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You are enough: A Take on New Year’s Resolutions

This article is written by a student writer from the Her Campus at Utah chapter.

The New Year is a holiday that congratulates our world for another trip around the sun, another beginning, another year. People symbolically celebrate by writing resolutions on aspects of their lives upon which they’d like to improve. While I’m a huge fan of self-improvement, I’ve noticed a general desire for people to change based on certain beauty standards and unrealistic expectations for lifestyles. This? I’m decidedly not a huge fan of.

Not being skinny enough, so my New Year’s resolution is to lose weight. Not being pretty enough, so I have to get better at makeup. Not being strong enough, so I have to hit the gym every day.

Is it just a constant battle of being [blank] enough?

This is true of our culture outside of the New year, but this holiday exacerbates the need to fundamentally change as a person. With the presence of social media, it can become so easy to be overwhelmed by the seemingly ideal lives people portray. And listen, I know this whole topic of conversation has been beaten to death. Personally, I used to think it was stupid to be jealous of a lifestyle that is unattainable without a trust fund. That was until I started wondering why I wasn’t in Bali living it up with some insanely blue water. I mean, I consciously know it’s total nonsense to make my New Year’s resolution “leave the country to travel and do yoga on the beaches of Hawaii every day,” but people post pictures of the ocean which has shades of blue I’ve never even seen before. I don’t even LIKE the beach, and Instagram has me feeling FOMO. Absolutely absurd.

Image credit to @jayalvarrez on Instagram. Do you see that water? Unreal. Also, if you want more complaints about this FOMO culture, head over to this Youtube video.

We are feeling FOMO for… what reason exactly? When deciding what to make our resolution, we tend to consider what we have to work on to attain a better quality of life. It seems as though in an effort to achieve introspection, people instead focus on self-deprecation. In her TED Talk “The Power of Vulnerability,” Brené Brown noted an interesting trend. When she asked people about human interaction in areas of connection and inclusion, people talked about disconnection and exclusion. She found it particularly fascinating that when talking about this disconnection, they discussed shame. Shame is the state of not feeling worthy of connection. It seemed to me that people have their own personal shames they bounce off of in order to “resolve” themselves for the New Year.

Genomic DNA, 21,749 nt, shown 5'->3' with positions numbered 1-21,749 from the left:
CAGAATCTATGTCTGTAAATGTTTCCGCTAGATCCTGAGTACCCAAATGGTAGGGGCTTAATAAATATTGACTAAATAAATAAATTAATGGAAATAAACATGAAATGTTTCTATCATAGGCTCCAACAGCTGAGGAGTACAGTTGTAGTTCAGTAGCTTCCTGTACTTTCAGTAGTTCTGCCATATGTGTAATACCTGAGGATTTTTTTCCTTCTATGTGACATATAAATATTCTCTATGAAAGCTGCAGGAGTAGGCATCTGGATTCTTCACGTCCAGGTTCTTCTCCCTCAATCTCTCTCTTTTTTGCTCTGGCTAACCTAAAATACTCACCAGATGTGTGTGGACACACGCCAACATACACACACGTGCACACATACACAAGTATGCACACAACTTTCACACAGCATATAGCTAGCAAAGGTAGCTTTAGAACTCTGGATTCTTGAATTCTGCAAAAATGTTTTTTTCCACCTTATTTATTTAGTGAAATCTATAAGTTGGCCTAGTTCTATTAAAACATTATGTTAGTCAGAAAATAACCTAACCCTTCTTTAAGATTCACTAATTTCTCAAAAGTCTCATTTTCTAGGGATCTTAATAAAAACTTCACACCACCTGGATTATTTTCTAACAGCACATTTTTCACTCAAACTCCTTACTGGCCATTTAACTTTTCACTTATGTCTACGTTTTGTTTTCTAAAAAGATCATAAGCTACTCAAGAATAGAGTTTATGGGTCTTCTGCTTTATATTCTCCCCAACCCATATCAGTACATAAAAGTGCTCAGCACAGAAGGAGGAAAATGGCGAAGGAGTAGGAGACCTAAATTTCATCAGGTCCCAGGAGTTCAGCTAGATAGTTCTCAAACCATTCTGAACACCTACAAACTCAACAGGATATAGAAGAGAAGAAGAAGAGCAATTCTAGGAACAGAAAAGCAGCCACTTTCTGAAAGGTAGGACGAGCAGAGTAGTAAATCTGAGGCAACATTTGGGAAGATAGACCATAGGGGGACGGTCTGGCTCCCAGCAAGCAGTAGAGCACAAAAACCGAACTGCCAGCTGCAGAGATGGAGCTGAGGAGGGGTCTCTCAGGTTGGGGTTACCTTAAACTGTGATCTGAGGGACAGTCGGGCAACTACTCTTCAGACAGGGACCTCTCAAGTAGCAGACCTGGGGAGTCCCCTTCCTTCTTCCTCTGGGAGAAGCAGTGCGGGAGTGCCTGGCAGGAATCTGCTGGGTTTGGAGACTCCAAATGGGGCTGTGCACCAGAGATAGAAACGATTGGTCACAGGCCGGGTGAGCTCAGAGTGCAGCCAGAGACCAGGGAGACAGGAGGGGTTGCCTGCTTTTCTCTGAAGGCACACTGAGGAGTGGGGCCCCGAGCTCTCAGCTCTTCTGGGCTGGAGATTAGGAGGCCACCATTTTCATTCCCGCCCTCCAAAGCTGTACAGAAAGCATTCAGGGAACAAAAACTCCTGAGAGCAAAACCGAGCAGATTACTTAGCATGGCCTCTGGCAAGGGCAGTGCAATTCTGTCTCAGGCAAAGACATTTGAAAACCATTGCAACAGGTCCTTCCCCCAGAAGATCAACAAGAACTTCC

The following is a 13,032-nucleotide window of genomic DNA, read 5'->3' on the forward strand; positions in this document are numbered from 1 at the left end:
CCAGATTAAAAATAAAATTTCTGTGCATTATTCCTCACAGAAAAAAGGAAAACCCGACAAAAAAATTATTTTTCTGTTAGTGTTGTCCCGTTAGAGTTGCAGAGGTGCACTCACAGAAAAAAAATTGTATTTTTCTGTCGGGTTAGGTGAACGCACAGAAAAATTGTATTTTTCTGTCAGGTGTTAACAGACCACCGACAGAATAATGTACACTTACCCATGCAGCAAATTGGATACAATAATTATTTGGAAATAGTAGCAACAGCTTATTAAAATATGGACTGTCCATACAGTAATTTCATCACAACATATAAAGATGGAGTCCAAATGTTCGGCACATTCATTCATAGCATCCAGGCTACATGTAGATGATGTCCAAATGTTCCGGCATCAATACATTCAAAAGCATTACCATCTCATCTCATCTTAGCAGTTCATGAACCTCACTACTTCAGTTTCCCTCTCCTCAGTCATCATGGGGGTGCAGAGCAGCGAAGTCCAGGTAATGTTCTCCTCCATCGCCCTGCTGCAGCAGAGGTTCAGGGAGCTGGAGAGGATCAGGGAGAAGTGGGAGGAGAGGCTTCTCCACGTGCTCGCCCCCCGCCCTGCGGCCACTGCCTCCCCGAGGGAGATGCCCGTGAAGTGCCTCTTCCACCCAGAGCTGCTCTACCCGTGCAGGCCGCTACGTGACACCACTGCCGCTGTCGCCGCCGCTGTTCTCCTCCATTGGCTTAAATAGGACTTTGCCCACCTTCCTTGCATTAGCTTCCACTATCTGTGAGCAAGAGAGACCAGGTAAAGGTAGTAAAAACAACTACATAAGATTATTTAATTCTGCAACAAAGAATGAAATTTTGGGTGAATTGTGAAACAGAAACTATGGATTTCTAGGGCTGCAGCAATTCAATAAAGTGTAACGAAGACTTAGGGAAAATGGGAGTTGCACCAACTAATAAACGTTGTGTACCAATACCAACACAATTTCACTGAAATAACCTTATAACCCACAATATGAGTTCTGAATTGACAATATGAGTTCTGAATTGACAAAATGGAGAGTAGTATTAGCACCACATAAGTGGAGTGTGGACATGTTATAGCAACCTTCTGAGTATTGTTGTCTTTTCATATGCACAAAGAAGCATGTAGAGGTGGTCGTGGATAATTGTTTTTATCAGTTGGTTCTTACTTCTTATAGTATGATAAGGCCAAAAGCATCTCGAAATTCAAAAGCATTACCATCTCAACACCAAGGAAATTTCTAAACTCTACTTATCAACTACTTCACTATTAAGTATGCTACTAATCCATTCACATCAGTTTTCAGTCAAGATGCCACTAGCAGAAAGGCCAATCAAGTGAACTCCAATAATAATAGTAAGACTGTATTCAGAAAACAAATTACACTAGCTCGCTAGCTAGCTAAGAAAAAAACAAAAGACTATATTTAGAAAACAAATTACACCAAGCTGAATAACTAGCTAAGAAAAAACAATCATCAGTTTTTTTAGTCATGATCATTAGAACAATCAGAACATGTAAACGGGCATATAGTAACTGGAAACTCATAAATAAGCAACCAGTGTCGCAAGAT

Instead of making resolutions to avoid disconnection, I recommend working on the antidote to shame entirely: vulnerability. My girl Brené has utterly changed my perspective of what it means to grow as a person. True resolution comes from doing something you’re afraid to do. This can be done in big and small ways. If there is a hobby you’ve always wanted to take up but feel like it’s too late in the game, do it anyway. It can feel incredibly vulnerable to try something new, but you have no idea what heights you can reach until you try. That’s really, REALLY cheesy, but it is the truth! No one can put a cap on what you are able to do.

There are also silent ways to be vulnerable. I didn’t realize that bravery can be as simple as being honest with yourself until I read Jen Sincero’s You Are a BadassIn one of her chapters, she discusses how the subconscious can prevent you from what you consciously want. This idea was confusing at first, but she gave a few examples and it made me uncomfy knowing how much I related to it. To quote just one of the scenarios, “Conscious Mind: I long to find and marry my soul mate. Subconscious Mind: Intimacy leads to pain and suffering. Finger: Ringless.” Yikes, am I right? That example, along with others, made me realize how many subconscious beliefs I’d repressed, and how they were limiting me from achieving some of my goals. My New Year’s resolution? Unearthing what I’m secretly afraid of. It’s terrifying how much I’ve dug up so far, to say the least, but as Jen says, “…it’s not your fault that you’re messed up. It’s your fault if you stay messed up.” 

Resolutions aren’t supposed to remind you of whatever feelings of inadequacy you may harbor. As a goal-oriented person, I believe resolutions are meant to remind you that you are absolutely adequate. You are enough, so you are capable. You are capable, so you can grow. It’s pretty hard to grow if you don’t think you can do it in the first place. Maybe your subconscious beliefs have been just that, and it’s time to follow Jen’s advice and unlearn them. Whatever your resolution is, I want you to know that you are enough. You can do this.

Her Campus Utah Chapter Contributor